Another time George grumbled, all the white people who are for equal rights now [i.e., are against affirmative action], where were they back in the 50’s? I thought, but did not say, you could just as easily say, all the black people who were for equal rights back then, where are they now?

George had a tendency to take every argument we ever had about race back to the 1950’s, and would somehow always end up relating it to Jim Crow. Even if it had nothing to do with that.

Once I suggested to George that he might consider moving to Connecticut; I knew he wouldn’t do it, but I figured it was a friendly gesture. He replied no, that he would never move there, since it was “too white bread.” That, of course, just means “too white.” It’s perfectly understandable that he would not want to live somewhere where he’d feel out of place. But I can’t imagine ever saying to him that I would never move to his particular neck of the Hamptons because it was too black.

In 2001, we went to Las Vegas and stayed at the Bellagio (George was a “whale,” and treated as such by the hotel staff.) At one point we were chatting with one of the hosts there, a black man, and George casually mentioned that he used to be a card counter. Later on I asked George if he thought it wise to tell a Bellagio host that he had been a counter, given that all of the major casinos guard vigilantly against them. He replied, almost scornfully, “No black guy would turn in another black guy for card counting.”

He was right, of course. But if blacks have such racial solidarity, to the point of almost being conspiratorial about it, why shouldn’t whites feel the same way?

George was quite successful, and was a generous donor to a number of causes. But, as you might guess, those causes followed a distinct pattern. He gave $50,000 to his mother’s alma mater, a historically black women’s college. He gave $200,000 to his children’s prep school, but made sure the money was earmarked for minority scholarships, which, in the area he lived, meant black kids. He gave money to his own college, but that money too was earmarked for minority scholarships. George would never have given similar sums to, say, Indonesian tsunami victims, or to poor whites in Appalachia.

I have nothing against anybody wanting to help his own people, and I applaud George for his generosity. But again, if this is your attitude, you shouldn’t object if whites want to help their own, too. I have no doubt that if anyone suggested we honor Cecil Rhodes’ original stipulation, that the scholarship he endowed be exclusively for young white men, George would be appalled.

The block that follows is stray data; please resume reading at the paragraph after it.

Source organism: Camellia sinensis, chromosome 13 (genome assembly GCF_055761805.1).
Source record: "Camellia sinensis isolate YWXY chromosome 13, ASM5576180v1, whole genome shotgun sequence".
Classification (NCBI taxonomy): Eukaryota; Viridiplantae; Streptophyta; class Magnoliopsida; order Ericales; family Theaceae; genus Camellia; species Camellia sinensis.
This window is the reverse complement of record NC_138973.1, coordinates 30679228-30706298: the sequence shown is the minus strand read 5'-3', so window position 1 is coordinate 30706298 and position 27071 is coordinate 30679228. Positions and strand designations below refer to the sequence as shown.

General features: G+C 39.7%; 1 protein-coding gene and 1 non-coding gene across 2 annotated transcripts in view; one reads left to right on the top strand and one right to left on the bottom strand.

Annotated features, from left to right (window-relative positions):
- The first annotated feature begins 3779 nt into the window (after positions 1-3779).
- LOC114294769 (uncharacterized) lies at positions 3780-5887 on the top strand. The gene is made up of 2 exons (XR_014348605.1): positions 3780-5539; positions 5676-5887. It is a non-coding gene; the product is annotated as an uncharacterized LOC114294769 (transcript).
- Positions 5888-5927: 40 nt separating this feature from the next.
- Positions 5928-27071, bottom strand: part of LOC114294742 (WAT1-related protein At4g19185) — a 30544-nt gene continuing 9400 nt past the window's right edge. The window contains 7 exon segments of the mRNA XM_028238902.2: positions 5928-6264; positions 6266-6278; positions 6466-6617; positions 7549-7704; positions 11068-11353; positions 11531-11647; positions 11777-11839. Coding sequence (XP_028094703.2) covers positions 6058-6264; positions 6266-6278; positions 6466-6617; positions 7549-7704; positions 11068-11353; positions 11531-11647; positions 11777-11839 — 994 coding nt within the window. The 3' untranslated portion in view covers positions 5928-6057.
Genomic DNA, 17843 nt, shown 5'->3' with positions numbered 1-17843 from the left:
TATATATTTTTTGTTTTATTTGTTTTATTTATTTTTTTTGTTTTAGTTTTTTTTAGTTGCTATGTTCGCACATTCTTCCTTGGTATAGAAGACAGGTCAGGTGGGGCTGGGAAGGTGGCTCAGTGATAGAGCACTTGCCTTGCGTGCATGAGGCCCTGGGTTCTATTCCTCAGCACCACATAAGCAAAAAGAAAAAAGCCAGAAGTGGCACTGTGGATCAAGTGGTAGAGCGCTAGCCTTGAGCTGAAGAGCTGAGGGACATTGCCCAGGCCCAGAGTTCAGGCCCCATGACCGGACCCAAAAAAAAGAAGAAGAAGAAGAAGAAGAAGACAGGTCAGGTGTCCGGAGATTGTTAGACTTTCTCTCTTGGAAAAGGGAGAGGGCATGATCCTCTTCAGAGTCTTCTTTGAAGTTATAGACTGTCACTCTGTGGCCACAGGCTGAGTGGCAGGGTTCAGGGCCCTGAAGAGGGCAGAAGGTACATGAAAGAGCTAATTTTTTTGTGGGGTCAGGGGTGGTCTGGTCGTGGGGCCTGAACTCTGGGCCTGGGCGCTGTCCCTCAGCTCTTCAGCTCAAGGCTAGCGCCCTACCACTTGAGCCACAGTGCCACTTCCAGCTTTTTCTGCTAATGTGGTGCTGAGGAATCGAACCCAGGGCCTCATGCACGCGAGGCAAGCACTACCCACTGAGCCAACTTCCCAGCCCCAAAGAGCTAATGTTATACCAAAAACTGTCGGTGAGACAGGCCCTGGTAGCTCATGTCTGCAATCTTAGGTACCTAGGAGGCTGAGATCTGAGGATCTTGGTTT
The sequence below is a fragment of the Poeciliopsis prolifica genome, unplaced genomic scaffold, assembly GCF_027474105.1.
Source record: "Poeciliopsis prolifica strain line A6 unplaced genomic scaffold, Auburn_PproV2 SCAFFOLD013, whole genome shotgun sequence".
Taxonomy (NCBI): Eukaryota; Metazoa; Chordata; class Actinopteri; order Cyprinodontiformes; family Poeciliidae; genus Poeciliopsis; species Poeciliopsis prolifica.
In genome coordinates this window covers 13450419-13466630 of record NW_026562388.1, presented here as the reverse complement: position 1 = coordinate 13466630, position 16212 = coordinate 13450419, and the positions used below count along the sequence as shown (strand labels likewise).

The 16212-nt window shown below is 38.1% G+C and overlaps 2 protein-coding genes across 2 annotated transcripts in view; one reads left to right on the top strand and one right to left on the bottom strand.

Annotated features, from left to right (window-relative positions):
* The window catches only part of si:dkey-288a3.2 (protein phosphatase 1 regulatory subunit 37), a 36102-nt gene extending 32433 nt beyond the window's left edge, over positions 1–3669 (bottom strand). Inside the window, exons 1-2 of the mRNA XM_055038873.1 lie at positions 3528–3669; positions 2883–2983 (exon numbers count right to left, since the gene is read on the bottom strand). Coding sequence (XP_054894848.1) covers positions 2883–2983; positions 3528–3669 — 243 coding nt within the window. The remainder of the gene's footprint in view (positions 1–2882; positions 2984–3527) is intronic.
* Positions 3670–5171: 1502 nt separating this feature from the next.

I remember thinking, way back in the late 80’s, if George were white and he thought the way he does, he’d be the most racist guy around: he believes in his race’s superiority (at least on the issues he brings up), he spins every racial situation he discusses, he gives money only to causes that benefit blacks, and he even vocally roots for his own. I couldn’t think of a single white person I knew who did all four of those things. It only gradually dawned on me that George was the most racist person I knew.

And, if you do or say all of those things while simultaneously accusing others of racism, it seems particularly hypocritical.

The examples I’ve used make George sound worse than he is. We were friends for 31 years, and these are some of the most egregious examples of his hypocrisy that I can recall. If you know anyone for 31 years, you’re bound to see some misbehavior, no matter how decent they usually are.

In fairness to George, I brought up things he didn’t like on a number of occasions, and he usually took them in stride. If I talked about race and IQ, he wouldn’t get angry. (Generally he would just shift the subject slightly, or talk about how IQ wasn’t the main criterion for such and such a job.) Once I mentioned to him that I had read in a book (Race, by John Baker) that of the hundreds of traits in which either blacks or whites were closer to gorillas, on only one of those traits (hair) were whites closer. He didn’t even act offended at that.

But I never had the consistent, overweening animus that George did. And I would generally only bring up these things in response to an argument he would start.